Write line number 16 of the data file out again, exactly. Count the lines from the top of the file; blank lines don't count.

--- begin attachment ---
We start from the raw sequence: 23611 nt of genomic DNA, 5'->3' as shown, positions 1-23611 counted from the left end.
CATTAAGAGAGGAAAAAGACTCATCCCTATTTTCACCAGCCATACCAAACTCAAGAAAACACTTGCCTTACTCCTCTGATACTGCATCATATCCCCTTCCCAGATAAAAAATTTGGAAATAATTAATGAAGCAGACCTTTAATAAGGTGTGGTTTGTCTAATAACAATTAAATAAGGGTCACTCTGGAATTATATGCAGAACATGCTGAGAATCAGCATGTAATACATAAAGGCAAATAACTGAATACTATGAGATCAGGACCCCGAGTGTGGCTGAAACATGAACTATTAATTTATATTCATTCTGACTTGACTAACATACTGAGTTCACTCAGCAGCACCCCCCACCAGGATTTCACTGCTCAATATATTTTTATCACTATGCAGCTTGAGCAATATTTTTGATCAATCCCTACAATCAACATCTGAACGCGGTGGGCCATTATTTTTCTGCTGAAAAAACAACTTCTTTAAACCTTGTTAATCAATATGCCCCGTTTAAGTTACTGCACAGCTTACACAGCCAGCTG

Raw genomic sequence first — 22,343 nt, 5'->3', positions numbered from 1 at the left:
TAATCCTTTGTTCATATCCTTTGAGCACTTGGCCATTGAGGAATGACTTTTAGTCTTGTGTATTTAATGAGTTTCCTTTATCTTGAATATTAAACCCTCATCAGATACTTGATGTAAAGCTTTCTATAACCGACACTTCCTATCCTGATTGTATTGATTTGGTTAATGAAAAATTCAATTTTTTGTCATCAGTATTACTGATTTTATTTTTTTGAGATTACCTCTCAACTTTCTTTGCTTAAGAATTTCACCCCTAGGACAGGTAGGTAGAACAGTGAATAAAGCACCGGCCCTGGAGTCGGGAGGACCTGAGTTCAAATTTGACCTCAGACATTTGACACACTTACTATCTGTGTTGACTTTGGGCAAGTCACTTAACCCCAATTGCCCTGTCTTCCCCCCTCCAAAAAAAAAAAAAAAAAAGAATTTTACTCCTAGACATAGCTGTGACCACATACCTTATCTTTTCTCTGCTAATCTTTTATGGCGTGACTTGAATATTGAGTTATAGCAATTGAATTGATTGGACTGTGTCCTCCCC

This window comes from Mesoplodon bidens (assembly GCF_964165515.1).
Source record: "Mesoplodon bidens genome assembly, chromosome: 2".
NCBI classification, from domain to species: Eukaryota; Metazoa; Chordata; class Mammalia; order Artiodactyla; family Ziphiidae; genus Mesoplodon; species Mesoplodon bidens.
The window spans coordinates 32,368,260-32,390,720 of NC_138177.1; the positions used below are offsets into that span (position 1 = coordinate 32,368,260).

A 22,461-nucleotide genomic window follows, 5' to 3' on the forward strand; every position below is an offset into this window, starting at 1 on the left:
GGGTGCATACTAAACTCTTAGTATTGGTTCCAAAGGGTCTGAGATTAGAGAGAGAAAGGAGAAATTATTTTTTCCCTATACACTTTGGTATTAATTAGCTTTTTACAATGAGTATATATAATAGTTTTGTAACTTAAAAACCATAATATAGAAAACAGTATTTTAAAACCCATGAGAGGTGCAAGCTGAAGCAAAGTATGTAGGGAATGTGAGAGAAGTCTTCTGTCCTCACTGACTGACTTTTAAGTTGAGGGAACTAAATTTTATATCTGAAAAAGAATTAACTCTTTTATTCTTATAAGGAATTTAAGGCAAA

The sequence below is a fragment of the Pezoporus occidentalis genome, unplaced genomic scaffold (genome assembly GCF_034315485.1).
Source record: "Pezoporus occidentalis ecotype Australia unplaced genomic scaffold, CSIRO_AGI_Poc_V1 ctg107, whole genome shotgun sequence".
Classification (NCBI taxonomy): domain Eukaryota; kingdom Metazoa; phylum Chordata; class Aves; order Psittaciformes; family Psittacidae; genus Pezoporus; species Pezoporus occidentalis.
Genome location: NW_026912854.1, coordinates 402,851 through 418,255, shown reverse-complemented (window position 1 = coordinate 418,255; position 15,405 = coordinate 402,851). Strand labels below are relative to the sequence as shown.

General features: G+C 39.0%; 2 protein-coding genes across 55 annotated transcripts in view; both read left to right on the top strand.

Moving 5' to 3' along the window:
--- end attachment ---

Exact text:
Moving 5' to 3' along the window: